Report: Kenai, Kasilof, Cook Inlet
Fishing Report for the Central Kenai Peninsula for salmon, halibut and trout.
As we enter the second full week in June, it is still quite evident that most things are still about a week behind normal. The water levels in the rivers are still quite low, the temperatures are still a bit chilly and the expected peaks of the run numbers haven't quite been realized.
Nevertheless, this has been a great week of fishing on Alaska's Kenai Peninsula. I have heard many reports of limit catches on the Kenai and Kasilof Rivers with greater success on the lower Peninsula streams being realized.
The Kenai River early run king salmon continues to build with 5300 kings past the sonar as of June 8. The catch rate has been on the lower side of the scale however. This can be because of a multitude of conditions from low water or low temperatures or turbidity of the water. There have been many reports of limit catches over the last few days however. Fishing seems to be most productive between the Pillars and Eagle Rock.
There have also been many reports of incidental sockeye catches on the lower river. These early run sockeye are destined for the Russian River and generally do not waste any time getting there. Bank fishing effort is miniscule and the fish are not necessarily in catchable numbers, however it is possible along the banks of Swiftwater Park above the bridge. There are also reports of red salmon at the Russian River. Fishing does not open until June 11, but I suspect it will open with great success.
Good reports continue to be resounded from the Kasilof River, but there are still some up and down days. This week there have been some boats catching kings in the double digits, but there are getting fewer and fewer fin clipped fish. It is important to remember that fish with an adipose fin may only be retained on Tuesdays, Thursdays and Saturdays. On the other hand, the daily limit for king salmon on the Kasilof has been raised to 2 hatchery fish (or one hatchery and one native on native days) per day. The river is also becoming more and more crowded, particularly on native days.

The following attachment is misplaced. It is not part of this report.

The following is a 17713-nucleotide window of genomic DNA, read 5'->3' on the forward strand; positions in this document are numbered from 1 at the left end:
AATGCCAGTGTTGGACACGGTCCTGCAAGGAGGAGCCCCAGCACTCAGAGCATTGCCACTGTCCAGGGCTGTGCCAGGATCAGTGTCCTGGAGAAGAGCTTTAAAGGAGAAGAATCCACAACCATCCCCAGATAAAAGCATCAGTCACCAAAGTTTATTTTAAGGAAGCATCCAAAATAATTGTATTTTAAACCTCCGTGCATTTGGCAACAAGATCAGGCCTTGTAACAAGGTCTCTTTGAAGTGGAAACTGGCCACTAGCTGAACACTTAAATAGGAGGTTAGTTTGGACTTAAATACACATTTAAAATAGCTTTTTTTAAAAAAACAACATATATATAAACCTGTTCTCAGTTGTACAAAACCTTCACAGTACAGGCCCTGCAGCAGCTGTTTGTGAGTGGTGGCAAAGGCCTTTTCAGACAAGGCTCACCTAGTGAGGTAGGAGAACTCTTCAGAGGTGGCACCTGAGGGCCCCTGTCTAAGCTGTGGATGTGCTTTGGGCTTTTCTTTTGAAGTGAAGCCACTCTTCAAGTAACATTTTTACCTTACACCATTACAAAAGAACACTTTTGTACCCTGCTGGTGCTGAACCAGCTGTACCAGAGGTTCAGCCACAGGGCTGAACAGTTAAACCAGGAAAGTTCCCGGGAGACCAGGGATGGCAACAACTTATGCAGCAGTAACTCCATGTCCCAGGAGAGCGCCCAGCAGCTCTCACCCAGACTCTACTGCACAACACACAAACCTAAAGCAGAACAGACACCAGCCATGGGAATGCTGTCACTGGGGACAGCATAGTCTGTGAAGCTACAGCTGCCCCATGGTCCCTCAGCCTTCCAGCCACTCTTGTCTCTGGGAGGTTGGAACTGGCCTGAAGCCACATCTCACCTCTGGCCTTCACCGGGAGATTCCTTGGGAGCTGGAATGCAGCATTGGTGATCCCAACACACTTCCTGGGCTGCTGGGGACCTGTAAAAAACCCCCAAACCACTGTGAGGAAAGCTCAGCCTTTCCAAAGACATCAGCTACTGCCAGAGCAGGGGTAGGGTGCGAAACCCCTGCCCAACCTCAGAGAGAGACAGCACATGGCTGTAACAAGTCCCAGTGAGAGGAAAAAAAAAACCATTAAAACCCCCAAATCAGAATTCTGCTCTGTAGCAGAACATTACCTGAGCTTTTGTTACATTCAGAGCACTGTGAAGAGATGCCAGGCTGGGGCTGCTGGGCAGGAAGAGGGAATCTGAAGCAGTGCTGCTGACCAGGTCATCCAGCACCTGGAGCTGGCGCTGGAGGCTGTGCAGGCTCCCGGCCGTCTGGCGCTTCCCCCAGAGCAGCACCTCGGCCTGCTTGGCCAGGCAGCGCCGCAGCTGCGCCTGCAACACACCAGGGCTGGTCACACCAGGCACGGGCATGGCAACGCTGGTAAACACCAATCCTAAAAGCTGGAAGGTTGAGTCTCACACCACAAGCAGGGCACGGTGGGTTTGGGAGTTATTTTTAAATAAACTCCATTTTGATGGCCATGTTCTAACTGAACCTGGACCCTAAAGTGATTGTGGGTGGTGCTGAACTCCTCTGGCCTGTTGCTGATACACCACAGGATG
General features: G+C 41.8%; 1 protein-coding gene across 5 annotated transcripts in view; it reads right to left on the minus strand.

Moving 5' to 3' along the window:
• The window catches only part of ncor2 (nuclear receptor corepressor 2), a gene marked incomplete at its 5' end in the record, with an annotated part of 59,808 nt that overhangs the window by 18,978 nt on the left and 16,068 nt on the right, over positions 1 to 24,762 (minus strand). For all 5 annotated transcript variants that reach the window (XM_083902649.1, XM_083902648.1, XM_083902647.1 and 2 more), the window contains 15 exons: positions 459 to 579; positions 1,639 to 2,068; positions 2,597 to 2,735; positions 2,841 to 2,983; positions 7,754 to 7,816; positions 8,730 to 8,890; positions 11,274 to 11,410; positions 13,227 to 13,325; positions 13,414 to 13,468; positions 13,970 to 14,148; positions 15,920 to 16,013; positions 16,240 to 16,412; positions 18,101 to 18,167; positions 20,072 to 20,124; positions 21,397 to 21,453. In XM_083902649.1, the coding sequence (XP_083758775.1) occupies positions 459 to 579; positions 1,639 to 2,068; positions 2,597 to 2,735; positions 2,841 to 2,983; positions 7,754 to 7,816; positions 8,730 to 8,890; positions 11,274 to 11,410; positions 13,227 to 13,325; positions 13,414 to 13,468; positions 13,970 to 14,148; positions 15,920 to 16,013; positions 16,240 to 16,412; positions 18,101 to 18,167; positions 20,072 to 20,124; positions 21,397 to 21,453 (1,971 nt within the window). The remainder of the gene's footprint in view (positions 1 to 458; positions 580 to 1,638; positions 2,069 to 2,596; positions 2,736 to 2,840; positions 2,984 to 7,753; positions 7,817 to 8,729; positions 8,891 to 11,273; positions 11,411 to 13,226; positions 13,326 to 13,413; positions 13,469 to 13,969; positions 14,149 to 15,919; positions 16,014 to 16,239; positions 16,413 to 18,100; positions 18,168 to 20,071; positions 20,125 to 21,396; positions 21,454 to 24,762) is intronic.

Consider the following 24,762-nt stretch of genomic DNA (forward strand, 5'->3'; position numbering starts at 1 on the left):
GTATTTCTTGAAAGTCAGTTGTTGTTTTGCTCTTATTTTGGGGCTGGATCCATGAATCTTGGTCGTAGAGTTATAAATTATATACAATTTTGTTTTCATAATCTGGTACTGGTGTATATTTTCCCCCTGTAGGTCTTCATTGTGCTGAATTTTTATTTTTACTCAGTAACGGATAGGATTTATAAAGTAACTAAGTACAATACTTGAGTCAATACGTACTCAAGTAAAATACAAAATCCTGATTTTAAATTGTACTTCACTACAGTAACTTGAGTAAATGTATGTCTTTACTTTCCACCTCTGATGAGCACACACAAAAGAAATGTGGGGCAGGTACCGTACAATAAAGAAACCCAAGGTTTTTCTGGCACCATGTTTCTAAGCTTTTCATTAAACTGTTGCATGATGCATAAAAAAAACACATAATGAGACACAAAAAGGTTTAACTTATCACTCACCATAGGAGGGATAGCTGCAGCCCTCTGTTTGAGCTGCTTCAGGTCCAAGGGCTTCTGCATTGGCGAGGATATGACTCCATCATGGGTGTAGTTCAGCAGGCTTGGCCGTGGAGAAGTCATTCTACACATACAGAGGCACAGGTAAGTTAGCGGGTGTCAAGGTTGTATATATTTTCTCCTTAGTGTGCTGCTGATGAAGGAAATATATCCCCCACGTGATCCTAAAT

The Cook Inlet halibut fishing continues to be great with fish sizes increasing as the season matures. The halibut are being found practically anywhere around areas with identifyable structure. These areas can be found less than 1 mile off shore out to more than 25 miles off shore. The daily limit for halibut in Cook inlet remains at 2 per person per day with no size restriction.
The saltwater king salmon trolling on the other hand is beginning to wane. While there are still some fish to be had, the reports are coming in that it is becoming more and more difficult to connect with a saltwater king salmon. Traditionally, this run ends by the middle of June, as the majority of the early run fish have already reached their freshwater destinations. While not necessarily exploited, the saltwater fishing will improve again toward the end of June and into July as the late run fish make their way up the inlet.
Most of the local area lakes continue to demonstrate great days on the water. The fish are still very aggressive and will strike flies, spinners or bait. Early in the morning or late evening, you can frequently see the resident fish literally launching 2-3 feet in the air to grab that unwary insect.
A float tube is a great way to gain access to many of the local lakes and to reach the often times unreachable areas where the fish congregate. So often the fish will stage just beyond the reach of your cast. A float tube will once again give you that advantage.
Excellent report thank you for the info.
2nd that, thanks for the info and for your time in typing it.